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Farm Labor Organizing Committee FLOC, AFL-CIO

Called upon to challenge the deplorable conditions of the broader workforce that remains voiceless, powerless, and invisible to mainstream America

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After 4 years, Reynolds agrees to meet with FLOC!
Other major tobacco companies also agree to meet with FLOC and discuss farmworkers’ right to freedom of association  

Hundreds of farmworkers and allies gathered at Reynolds' annual shareholders meeting to call on the company to meet with FLOC and discuss human rights abuses in NC tobacco fields. Nearly 50 supporters were inside the meeting, where Reynolds executives appeared to have a change of heart and agreed to meet directly with FLOC. This is a huge step in the right direction for the company, as they have denied direct meetings with FLOC for more than four years.
 
This announcement comes after another landmark breakthrough in late August, when several of the largest tobacco companies agreed to designate a committee made up of representatives of tobacco manufacturers, tobacco growers, and farmworkers. The committee is charged with organizing a meeting to discuss the issue of freedom of association without fear of retaliation, wages, housing and forced labor, among other supply chain inequities. The meeting was organized by the Keystone Group, a professional facilitating organization, at the request of the tobacco companies.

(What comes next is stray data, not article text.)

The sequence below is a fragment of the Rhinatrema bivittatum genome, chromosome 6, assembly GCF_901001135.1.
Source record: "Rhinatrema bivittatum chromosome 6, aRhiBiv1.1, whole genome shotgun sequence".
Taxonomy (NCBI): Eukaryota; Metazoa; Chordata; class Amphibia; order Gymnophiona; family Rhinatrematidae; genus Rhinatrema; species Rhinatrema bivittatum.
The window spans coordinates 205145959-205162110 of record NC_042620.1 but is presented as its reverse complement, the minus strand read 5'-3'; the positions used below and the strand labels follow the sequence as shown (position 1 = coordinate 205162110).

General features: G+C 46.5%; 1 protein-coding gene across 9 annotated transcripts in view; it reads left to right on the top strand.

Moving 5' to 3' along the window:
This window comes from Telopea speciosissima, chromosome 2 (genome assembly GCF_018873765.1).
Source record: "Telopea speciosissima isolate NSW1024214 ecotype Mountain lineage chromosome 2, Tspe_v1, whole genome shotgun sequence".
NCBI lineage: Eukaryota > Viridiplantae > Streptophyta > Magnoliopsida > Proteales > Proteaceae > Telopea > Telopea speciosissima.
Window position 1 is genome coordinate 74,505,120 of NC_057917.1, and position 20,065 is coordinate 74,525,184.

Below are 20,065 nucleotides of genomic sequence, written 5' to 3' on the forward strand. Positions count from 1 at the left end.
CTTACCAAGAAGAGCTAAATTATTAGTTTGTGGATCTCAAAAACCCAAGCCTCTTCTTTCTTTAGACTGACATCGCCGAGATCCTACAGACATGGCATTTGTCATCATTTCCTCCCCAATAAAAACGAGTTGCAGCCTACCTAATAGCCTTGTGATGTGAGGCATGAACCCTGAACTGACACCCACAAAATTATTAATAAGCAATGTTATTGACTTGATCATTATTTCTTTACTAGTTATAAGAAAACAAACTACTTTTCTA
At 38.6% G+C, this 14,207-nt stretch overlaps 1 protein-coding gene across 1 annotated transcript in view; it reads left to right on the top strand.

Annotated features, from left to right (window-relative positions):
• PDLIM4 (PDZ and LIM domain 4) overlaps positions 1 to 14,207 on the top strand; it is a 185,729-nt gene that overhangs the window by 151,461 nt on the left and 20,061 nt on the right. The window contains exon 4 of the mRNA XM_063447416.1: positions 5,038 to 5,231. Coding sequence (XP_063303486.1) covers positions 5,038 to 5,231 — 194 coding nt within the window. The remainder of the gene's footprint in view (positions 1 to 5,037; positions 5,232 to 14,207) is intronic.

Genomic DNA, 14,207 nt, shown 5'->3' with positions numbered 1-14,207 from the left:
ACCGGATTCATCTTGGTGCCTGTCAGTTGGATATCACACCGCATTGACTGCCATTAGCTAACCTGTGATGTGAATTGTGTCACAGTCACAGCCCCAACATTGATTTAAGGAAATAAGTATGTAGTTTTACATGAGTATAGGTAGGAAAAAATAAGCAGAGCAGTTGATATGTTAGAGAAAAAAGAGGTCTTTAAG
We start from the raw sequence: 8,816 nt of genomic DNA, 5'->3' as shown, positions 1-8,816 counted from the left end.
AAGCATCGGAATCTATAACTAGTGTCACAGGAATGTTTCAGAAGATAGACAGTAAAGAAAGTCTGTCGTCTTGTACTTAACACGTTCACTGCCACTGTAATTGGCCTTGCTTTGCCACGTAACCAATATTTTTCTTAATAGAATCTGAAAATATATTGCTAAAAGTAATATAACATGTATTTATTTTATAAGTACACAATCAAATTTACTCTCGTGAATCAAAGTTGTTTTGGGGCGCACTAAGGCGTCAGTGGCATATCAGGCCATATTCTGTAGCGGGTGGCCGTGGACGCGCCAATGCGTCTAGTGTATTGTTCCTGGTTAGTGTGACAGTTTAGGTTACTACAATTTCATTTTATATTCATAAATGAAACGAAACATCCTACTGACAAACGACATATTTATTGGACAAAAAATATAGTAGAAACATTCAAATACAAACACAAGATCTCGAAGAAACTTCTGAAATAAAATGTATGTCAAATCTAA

For FLOC, the issue remains whether Reynolds will actually implement any agreed to measures. “We will continue to press each of the companies to meet with FLOC individually,” said FLOC Founder and President Baldemar Velasquez after a closed meeting. “This effort is not about meeting to just talk, this campaign will continue until Reynolds comes to an agreement with FLOC guaranteeing the right to freedom of association and the right to bargain collectively for all farmworkers in their supply chain.”

 

This exciting news comes after four years of pressure from FLOC members and supporters across the country, demanding that Reynolds, North Carolina’s largest tobacco manufacturer, begin to address the human rights abuses at the bottom of their supply chain. Now, more than ever, we need to keep the pressure on these companies to ensure that they take meaningful steps to protect farmworkers basic rights.